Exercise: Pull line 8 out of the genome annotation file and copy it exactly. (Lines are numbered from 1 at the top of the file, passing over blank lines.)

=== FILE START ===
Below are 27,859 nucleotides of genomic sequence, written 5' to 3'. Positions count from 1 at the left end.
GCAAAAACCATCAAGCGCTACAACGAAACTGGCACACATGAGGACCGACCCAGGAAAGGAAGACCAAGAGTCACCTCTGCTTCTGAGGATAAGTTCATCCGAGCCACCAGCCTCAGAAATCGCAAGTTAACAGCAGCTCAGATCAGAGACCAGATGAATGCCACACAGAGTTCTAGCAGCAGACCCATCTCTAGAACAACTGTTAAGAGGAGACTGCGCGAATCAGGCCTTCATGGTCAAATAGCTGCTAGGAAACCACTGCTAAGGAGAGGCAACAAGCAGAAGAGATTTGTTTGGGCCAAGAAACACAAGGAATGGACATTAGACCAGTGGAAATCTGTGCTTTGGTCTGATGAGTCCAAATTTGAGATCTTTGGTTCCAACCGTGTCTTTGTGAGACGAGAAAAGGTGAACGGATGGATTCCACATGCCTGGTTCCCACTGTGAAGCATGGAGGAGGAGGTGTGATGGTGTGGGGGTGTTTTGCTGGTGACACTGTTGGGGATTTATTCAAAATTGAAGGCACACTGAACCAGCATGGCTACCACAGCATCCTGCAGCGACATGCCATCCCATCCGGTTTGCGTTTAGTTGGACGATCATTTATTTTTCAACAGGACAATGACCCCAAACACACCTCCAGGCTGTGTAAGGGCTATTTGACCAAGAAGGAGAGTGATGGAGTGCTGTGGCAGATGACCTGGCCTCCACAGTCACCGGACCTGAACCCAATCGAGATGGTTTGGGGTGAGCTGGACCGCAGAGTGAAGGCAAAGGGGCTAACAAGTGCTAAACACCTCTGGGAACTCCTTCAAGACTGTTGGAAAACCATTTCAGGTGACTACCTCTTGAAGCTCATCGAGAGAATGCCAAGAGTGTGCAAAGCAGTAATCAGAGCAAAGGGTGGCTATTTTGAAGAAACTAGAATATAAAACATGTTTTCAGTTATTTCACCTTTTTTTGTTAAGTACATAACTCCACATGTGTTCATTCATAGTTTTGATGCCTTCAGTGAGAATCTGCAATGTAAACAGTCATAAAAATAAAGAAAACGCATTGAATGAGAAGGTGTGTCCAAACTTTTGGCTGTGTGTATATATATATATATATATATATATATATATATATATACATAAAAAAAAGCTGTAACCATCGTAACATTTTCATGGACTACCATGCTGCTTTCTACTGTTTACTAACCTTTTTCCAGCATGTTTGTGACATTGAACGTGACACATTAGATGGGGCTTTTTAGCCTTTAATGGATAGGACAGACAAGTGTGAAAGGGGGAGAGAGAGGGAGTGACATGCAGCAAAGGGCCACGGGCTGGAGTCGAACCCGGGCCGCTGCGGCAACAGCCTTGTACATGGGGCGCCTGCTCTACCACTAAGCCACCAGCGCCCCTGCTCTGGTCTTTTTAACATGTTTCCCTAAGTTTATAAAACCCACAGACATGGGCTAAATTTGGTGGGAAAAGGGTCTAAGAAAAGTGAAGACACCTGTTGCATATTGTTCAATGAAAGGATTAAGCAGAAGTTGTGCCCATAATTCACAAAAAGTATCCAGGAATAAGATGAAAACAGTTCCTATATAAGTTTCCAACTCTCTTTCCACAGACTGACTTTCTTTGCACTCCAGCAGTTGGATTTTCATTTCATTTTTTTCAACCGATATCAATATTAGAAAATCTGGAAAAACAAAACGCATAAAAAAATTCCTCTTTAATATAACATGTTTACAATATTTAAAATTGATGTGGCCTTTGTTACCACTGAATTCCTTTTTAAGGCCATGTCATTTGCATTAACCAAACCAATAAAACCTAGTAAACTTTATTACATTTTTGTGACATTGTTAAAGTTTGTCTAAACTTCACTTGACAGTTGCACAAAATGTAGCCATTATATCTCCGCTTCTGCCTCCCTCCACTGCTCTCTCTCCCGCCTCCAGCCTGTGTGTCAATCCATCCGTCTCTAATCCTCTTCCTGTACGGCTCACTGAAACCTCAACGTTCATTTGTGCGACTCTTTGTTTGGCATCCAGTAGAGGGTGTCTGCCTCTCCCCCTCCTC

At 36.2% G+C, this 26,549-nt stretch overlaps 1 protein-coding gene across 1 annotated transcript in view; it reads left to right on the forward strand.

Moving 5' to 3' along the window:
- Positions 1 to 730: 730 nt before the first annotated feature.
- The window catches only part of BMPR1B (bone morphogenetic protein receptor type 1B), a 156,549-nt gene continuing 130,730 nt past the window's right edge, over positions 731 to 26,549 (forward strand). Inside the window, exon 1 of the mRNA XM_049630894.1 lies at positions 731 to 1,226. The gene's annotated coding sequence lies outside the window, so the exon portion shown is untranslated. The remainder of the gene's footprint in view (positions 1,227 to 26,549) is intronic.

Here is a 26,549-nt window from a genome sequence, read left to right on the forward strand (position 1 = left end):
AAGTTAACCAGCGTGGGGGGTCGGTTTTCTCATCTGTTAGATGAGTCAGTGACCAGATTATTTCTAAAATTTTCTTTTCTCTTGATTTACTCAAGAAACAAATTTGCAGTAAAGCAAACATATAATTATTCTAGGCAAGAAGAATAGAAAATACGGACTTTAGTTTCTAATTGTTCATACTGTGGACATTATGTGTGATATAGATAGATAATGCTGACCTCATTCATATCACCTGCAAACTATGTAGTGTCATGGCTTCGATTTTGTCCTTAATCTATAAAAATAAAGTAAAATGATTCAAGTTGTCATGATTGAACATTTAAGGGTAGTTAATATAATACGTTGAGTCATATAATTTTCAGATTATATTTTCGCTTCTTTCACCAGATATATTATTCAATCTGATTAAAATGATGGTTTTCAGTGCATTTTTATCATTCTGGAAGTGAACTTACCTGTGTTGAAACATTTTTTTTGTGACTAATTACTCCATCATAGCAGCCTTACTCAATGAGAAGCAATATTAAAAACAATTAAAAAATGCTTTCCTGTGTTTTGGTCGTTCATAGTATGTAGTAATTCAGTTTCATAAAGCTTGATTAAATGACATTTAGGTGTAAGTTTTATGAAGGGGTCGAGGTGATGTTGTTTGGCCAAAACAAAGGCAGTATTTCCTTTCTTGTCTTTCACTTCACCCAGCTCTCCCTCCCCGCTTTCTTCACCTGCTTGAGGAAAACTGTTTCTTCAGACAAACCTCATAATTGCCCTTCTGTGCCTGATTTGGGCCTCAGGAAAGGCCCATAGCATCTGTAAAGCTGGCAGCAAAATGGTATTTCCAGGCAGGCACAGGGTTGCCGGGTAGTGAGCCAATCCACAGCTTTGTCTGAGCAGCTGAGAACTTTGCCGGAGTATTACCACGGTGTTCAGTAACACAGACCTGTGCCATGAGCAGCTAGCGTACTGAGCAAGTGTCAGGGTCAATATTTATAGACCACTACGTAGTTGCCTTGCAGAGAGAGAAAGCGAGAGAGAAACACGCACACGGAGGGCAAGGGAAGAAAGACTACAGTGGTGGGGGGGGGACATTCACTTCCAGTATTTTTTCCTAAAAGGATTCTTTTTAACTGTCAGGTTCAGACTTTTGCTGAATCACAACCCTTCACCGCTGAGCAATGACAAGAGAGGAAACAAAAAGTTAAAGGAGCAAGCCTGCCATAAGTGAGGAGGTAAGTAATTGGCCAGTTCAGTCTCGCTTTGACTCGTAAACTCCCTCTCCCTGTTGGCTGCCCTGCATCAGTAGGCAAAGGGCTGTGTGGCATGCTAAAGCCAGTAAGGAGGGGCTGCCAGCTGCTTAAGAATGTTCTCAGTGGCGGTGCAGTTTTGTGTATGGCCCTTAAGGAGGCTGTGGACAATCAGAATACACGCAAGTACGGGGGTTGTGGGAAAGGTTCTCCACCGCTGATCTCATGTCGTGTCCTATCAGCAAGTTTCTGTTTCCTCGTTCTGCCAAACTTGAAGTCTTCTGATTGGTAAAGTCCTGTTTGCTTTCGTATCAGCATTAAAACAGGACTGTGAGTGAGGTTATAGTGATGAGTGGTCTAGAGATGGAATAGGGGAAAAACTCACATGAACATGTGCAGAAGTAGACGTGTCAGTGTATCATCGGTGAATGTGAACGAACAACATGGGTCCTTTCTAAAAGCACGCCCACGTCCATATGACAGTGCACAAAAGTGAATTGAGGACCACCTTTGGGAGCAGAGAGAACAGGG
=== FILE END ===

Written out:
AAGTTAACCAGCGTGGGGGGTCGGTTTTCTCATCTGTTAGATGAGTCAGTGACCAGATTATTTCTAAAATTTTCTTTTCTCTTGATTTACTCAAGAAACAAATTTGCAGTAAAGCAAACATATAATTATTCTAGGCAAGAAGAATAGAAAATACGGACTTTAGTTTCTAATTGTTCATACTGTGGACATTATGTGTGATATAGATAGATAATGCTGACCTCATTCATATCACCTGCAAACTATGTAGTGTCATGGCTTCGATTTTGTCCTTAATCTATAAAAATAAAGTAAAATGATTCAAGTTGTCATGATTGAACATTTAAGGGTAGTTAATATAATACGTTGAGTCATATAATTTTCAGATTATATTTTCGCTTCTTTCACCAGATATATTATTCAATCTGATTAAAATGATGGTTTTCAGTGCATTTTTATCATTCTGGAAGTGAACTTACCTGTGTTGAAACATTTTTTTTGTGACTAATTACTCCATCATAGCAGCCTTACTCAATGAGAAGCAATATTAAAAACAATTAAAAAATGCTTTCCTGTGTTTTGGTCGTTCATAGTATGTAGTAATTCAGTTTCATAAAGCTTGATTAAATGACATTTAGGTGTAAGTTTTATGAAGGGGTCGAGGTGATGTTGTTTGGCCAAAACAAAGGCAGTATTTCCTTTCTTGTCTTTCACTTCACCCAGCTCTCCCTCCCCGCTTTCTTCACCTGCTTGAGGAAAACTGTTTCTTCAGACAAACCTCATAATTGCCCTTCTGTGCCTGATTTGGGCCTCAGGAAAGGCCCATAGCATCTGTAAAGCTGGCAGCAAAATGGTATTTCCAGGCAGGCACAGGGTTGCCGGGTAGTGAGCCAATCCACAGCTTTGTCTGAGCAGCTGAGAACTTTGCCGGAGTATTACCACGGTGTTCAGTAACACAGACCTGTGCCATGAGCAGCTAGCGTACTGAGCAAGTGTCAGGGTCAATATTTATAGACCACTACGTAGTTGCCTTGCAGAGAGAGAAAGCGAGAGAGAAACACGCACACGGAGGGCAAGGGAAGAAAGACTACAGTGGTGGGGGGGGGACATTCACTTCCAGTATTTTTTCCTAAAAGGATTCTTTTTAACTGTCAGGTTCAGACTTTTGCTGAATCACAACCCTTCACCGCTGAGCAATGACAAGAGAGGAAACAAAAAGTTAAAGGAGCAAGCCTGCCATAAGTGAGGAGGTAAGTAATTGGCCAGTTCAGTCTCGCTTTGACTCGTAAACTCCCTCTCCCTGTTGGCTGCCCTGCATCAGTAGGCAAAGGGCTGTGTGGCATGCTAAAGCCAGTAAGGAGGGGCTGCCAGCTGCTTAAGAATGTTCTCAGTGGCGGTGCAGTTTTGTGTATGGCCCTTAAGGAGGCTGTGGACAATCAGAATACACGCAAGTACGGGGGTTGTGGGAAAGGTTCTCCACCGCTGATCTCATGTCGTGTCCTATCAGCAAGTTTCTGTTTCCTCGTTCTGCCAAACTTGAAGTCTTCTGATTGGTAAAGTCCTGTTTGCTTTCGTATCAGCATTAAAACAGGACTGTGAGTGAGGTTATAGTGATGAGTGGTCTAGAGATGGAATAGGGGAAAAACTCACATGAACATGTGCAGAAGTAGACGTGTCAGTGTATCATCGGTGAATGTGAACGAACAACATGGGTCCTTTCTAAAAGCACGCCCACGTCCATATGACAGTGCACAAAAGTGAATTGAGGACCACCTTTGGGAGCAGAGAGAACAGGG